‘16 and Pregnant’: Lori, Cory and a heart-wrenching decision


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MTV pulled a fast one on me. I’m used to being annoyed or irritated by the girls featured on “16 and Pregnant.” Sometimes indifferent. Always dumbfounded — even by those who aren’t teen parents-to-be. Exhibit A: The dude earlier this season who referred to a paternity test as a “faternity test.” But I’m almost 100% sure I’ve never cried while watching the program. That all changed when I watched Tuesday’s episode.

We’re introduced to 17-year-old Lori from a small town in northern Kentucky. Lori was given up for adoption when she was a baby by her teen mother. Now she too finds herself a pregnant teen with a difficult decision to make. For her adoptive parents, the decision seems easy: Give the baby up for adoption. And it’s the only option they’re pushing for. Really pushing for. Perhaps pushing for it a little too much? But it’s not so black and white for Lori. She struggles with her options, longing for that blood bond she never had.


And the baby’s daddy (and Lori’s ex-boyfriend), Cory, isn’t too keen on adoption either. He even suggests that she and the baby move in with him … and his roommate. Oy. But it’s a nice change from previous teen dads who might have dealt with the situation by sending a cruel text message. Still, Lori’s parents, who are adamantly against the teens raising the child, want Lori and Cory to realize how difficult it will be and push for them to live together on a trial basis to fully grasp what they’re in for. But the plans stall, and time is running out.

To show the benefits of adoption, Lori’s mom invites over Liz, a family friend who also gave her baby up. Liz called her choice her “first parental decision” and referred to her open adoption agreement as the “best of both worlds.” And Lori illustrated just how young she is by pointing out that “Best of Both Worlds” is a Hannah Montana song. Even her mother replied, “Just the fact that she knew it was a Hannah Montana song should make her ineligible to be a parent at this age.” That might be the best argument against teen parenting that I’ve ever heard.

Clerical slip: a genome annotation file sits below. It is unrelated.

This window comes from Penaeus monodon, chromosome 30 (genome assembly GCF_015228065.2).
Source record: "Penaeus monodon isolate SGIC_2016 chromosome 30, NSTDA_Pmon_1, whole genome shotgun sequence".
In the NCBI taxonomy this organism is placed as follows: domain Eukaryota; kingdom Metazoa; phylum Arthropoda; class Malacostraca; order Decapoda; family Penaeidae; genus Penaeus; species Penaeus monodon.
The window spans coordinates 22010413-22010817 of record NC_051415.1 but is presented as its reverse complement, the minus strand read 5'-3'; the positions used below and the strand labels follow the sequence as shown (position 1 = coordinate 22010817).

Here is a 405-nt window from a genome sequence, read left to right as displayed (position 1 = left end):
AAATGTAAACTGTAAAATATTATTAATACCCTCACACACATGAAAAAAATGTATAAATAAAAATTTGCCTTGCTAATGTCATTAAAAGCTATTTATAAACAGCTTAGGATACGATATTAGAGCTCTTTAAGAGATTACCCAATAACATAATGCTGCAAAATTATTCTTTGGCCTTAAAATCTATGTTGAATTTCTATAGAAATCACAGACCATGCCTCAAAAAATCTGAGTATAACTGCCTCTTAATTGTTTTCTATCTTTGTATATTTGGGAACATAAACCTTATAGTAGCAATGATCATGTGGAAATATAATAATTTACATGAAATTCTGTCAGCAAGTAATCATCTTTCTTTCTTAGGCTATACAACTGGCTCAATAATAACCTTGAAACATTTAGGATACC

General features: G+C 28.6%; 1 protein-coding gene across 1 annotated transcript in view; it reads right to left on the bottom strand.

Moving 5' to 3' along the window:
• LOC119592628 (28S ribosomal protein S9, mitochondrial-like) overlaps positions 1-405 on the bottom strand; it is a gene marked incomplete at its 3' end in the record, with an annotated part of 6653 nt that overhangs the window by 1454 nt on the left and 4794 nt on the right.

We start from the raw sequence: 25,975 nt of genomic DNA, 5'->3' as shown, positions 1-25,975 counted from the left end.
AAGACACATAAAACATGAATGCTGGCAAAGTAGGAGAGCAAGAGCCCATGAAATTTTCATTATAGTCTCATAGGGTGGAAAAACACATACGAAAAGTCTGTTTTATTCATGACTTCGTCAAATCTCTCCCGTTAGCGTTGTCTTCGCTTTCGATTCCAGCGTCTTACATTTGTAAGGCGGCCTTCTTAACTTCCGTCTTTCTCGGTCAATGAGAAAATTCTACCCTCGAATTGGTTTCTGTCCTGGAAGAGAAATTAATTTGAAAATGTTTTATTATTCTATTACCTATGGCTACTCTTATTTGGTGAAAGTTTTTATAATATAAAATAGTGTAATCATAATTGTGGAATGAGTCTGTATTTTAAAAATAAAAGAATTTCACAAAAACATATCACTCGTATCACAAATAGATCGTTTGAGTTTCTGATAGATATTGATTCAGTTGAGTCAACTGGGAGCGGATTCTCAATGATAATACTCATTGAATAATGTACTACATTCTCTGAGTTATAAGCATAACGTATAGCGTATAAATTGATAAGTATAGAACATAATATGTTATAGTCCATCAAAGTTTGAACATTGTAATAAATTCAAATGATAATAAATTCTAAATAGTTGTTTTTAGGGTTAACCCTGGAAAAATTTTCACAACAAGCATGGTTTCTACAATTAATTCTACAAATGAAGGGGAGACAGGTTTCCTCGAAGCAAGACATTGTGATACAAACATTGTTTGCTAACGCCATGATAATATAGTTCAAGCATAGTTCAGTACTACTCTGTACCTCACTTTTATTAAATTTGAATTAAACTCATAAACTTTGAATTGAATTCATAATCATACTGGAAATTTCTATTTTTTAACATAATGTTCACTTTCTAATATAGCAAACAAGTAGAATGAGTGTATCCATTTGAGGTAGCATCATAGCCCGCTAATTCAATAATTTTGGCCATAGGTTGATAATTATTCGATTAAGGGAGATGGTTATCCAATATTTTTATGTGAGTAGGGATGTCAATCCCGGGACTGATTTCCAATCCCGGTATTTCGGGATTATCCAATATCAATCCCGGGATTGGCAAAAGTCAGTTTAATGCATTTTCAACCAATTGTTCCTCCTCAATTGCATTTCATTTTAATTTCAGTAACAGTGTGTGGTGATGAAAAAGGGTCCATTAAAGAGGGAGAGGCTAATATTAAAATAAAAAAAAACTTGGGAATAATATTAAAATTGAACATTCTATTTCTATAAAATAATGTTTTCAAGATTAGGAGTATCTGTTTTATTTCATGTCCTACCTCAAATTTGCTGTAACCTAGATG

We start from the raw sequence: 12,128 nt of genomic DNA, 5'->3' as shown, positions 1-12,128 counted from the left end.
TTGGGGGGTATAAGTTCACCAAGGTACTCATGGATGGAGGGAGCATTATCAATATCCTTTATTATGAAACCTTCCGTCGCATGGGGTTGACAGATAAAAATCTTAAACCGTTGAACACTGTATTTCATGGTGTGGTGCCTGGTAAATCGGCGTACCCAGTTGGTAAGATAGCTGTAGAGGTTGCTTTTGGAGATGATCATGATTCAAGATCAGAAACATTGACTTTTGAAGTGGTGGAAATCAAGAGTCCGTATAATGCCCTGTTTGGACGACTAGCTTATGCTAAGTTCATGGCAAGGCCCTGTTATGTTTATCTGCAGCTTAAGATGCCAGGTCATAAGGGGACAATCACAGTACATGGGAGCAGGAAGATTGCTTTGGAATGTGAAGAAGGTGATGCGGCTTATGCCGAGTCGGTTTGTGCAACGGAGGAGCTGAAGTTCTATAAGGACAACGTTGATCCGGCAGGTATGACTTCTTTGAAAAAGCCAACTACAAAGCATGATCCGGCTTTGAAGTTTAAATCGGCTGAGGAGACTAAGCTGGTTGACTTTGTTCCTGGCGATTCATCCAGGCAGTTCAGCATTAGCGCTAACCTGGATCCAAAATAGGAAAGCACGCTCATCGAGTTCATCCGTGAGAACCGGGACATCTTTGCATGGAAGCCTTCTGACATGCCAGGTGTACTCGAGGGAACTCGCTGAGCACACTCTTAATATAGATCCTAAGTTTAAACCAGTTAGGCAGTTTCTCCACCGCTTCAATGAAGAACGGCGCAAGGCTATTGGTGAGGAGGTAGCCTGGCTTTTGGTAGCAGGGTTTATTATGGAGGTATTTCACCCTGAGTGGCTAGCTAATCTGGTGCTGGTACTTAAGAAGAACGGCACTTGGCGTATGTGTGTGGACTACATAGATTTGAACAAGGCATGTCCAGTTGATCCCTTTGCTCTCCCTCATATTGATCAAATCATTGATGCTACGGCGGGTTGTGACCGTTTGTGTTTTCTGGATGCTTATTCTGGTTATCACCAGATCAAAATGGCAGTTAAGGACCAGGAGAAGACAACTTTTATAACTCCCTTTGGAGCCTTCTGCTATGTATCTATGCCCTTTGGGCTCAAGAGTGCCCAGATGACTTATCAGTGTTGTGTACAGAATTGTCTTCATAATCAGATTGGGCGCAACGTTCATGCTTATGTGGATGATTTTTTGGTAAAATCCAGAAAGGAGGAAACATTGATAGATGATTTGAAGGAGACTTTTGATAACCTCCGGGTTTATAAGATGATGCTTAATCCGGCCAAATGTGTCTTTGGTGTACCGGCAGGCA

But what was a difficult decision for Lori soon became one that was sort of made for her. Lori’s dad called Cory, and the outcome was more than Lori could bear: Given their lack of financial stability, Cory finally came to terms that adoption was the answer. A sobbing Lori admitted defeat. It was heart-wrenching to watch as she realized that, as much as she wanted to keep her baby, she couldn’t do it alone.

Cory and Lori met to discuss the decision. And it provided another grown-up moment that deviated from the norm of the series. There was no teen dad who cared more about his car than the well-being of his child. No teen dad who was berating the mom-to-be. Just an honest one-on-one grown-up discussion.

Then the waterworks started.

With the birth of the baby came the realization for Cory that this was it. He wouldn’t be the one watching his son grow up. And his anger over the situation and his second-guessing of his decision began to reveal itself. But there was no turning back. And he angrily demanded to hold his son one last time so he could say goodbye. If that wasn’t emotional enough, one needed only to look at the pain on Lori’s face as she watched Cory say his farewell. It was honest. It was real. And all the emotions it stirred up made Lori question if she would be able to say goodbye to baby Aidan.

But she was put at ease knowing that goodbye wouldn’t be forever. Given that she decided on an open adoption, she was somewhat calmed knowing she would still be a part of Aidan’s life and that he would grow up knowing why she had given him up — something she was never sure of growing up as an adopted child.


But something struck me during her final interview: She said she wished her parents hadn’t pushed so hard for the adoption. Which makes me wonder if things would have ended differently had they been more open ... and it makes me wonder if Lori is completely OK with her decision.

So, Show Trackers, what did you think of this episode? Are you still wiping the tears from your eyes? Or were you bothered by this episode? Do you think Lori’s parents pushed too hard for the adoption? And do you agree with Lori’s mom — should the fact that you know a Hannah Montana song make you ineligible to be a parent as a teen?

— Yvonne Villarreal